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syntax:pe [2012/06/12 09:54]
ormaaj Bugs / portability - oddities with $@ and $*
syntax:pe [2018/06/22 13:49] (current)
csb [Case modification: Arrays] [2] should point to SOME and not to TEXT in the array
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   * [[#​indirection | Indirection]]   * [[#​indirection | Indirection]]
     * ''​${!PARAMETER}''​     * ''​${!PARAMETER}''​
-  * :V4: [[#​case_modification | Case modification ]]+  * [[#​case_modification | Case modification ]]
     * ''​${PARAMETER^}''​     * ''​${PARAMETER^}''​
     * ''​${PARAMETER^^}''​     * ''​${PARAMETER^^}''​
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 ''​${!PARAMETER}''​ ''​${!PARAMETER}''​
  
 +In some cases, like for example
  
-**Everywhere** you can name a parameter to expand, like for example 
 <​code>​ <​code>​
 ${PARAMETER} ${PARAMETER}
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 ${PARAMETER:​0:​3} ${PARAMETER:​0:​3}
 </​code>​ </​code>​
-you can use the form+ 
 +you can instead ​use the form 
 <​code>​${!PARAMETER}</​code>​ <​code>​${!PARAMETER}</​code>​
-which will enter a level of indirectionThe referenced parameter is not ''​PARAMETER''​ itself, but the parameter ​named by the value of it. If your parameter ''​PARAMETER''​ has the value "''​TEMP''",​ then ''​${!PARAMETER}'' ​really references ​''​TEMP'':​+ 
 +to enter a level of indirectionThe referenced parameter is not ''​PARAMETER''​ itself, but the parameter ​whose name is stored as the value of ''​PARAMETER''​. If the parameter ''​PARAMETER''​ has the value "''​TEMP''",​ then ''​${!PARAMETER}'' ​will expand to the value of the parameter named ''​TEMP'':​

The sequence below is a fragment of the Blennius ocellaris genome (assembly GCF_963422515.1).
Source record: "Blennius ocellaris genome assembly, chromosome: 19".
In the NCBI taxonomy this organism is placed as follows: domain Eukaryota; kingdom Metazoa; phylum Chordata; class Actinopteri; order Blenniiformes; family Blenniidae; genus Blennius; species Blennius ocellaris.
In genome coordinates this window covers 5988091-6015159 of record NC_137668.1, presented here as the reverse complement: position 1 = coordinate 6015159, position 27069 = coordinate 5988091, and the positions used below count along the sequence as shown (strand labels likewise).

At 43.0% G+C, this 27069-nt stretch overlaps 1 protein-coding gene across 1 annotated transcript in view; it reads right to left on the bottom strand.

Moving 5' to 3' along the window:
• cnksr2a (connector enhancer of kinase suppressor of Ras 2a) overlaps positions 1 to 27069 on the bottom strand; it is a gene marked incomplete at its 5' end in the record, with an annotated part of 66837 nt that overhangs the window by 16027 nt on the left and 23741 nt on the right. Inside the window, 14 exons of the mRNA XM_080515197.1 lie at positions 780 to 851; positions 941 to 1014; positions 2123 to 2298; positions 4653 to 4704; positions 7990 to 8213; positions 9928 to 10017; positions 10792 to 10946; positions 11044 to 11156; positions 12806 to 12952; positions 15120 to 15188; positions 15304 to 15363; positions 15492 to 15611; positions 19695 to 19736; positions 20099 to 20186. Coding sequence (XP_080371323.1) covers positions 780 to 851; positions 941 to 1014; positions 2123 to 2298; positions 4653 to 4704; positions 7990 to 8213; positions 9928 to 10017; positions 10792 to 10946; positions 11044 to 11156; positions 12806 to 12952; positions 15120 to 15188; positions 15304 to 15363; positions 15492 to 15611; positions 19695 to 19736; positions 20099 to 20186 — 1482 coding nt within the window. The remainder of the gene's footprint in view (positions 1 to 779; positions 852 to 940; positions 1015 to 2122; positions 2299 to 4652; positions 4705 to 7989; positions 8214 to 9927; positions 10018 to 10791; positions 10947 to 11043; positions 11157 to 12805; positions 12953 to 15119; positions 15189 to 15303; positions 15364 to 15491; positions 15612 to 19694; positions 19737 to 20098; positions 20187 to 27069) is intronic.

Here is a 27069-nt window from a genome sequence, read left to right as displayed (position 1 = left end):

<​code>​ <​code>​
-read -p "Which variable do you want to inspect? ​" ​look_var+read -rep 'Which variable do you want to inspect? ​' ​look_var
  
-echo "The value of \"$look_var\" is: \"​${!look_var}\""+printf 'The value of "%s" is: "​%s"​\n' "​$look_var" ​"​${!look_var}" ​
 </​code>​ </​code>​
  
 Of course the indirection also works with special variables: Of course the indirection also works with special variables:
 +
 <​code>​ <​code>​
 # set some fake positional parameters # set some fake positional parameters
Line 125: Line 129:
 </​code>​ </​code>​
  
-This is also known as "​variable variables"​ or "​indirect reference"​. **Indirect references ​to [[syntax:​arrays|array names]] are not possible (as of Bash 4.1).**+You can think of this mechanism ​as being roughly equivalent ​to taking any parameter expansion that begins with the parameter name, and substituting the ''​!PARAMETER''​ part with the value of PARAMETER.
  
 +<​code>​
 +echo "​${!var^^}"​
 +# ...is equivalent to
 +eval 'echo "​${'"​$var"'​^^}"'​
 +</​code>​
  
-===== Case modification =====+It was an unfortunate design decision to use the ''​!''​ prefix for indirection,​ as it introduces parsing ambiguity with other parameter expansions that begin with ''​!''​. Indirection is not possible in combination with any parameter expansion whose modifier requires a prefix to the parameter name. Specifically,​ indirection isn't possible on the ''​${!var@}'',​ ''​${!var*}'',​ ''​${!var[@]}'',​ ''​${!var[*]}'',​ and ''​${#​var}''​ forms. This means the ''​!''​ prefix can't be used to retrieve the indices of an array, the length of a string, or number of elements in an array indirectly (see [[syntax/​arrays#​indirection]] for workarounds). Additionally,​ the ''​!''​-prefixed parameter expansion conflicts with ksh-like shells which have the more powerful "​name-reference"​ form of indirection,​ where the exact same syntax is used to expand to the name of the variable being referenced.
  
-:V4:+Indirect references to [[syntax:arrays|array names]] are also possible since the Bash 3 series (exact version unknown), but undocumented. See [[syntax/​arrays#​indirection]] for details.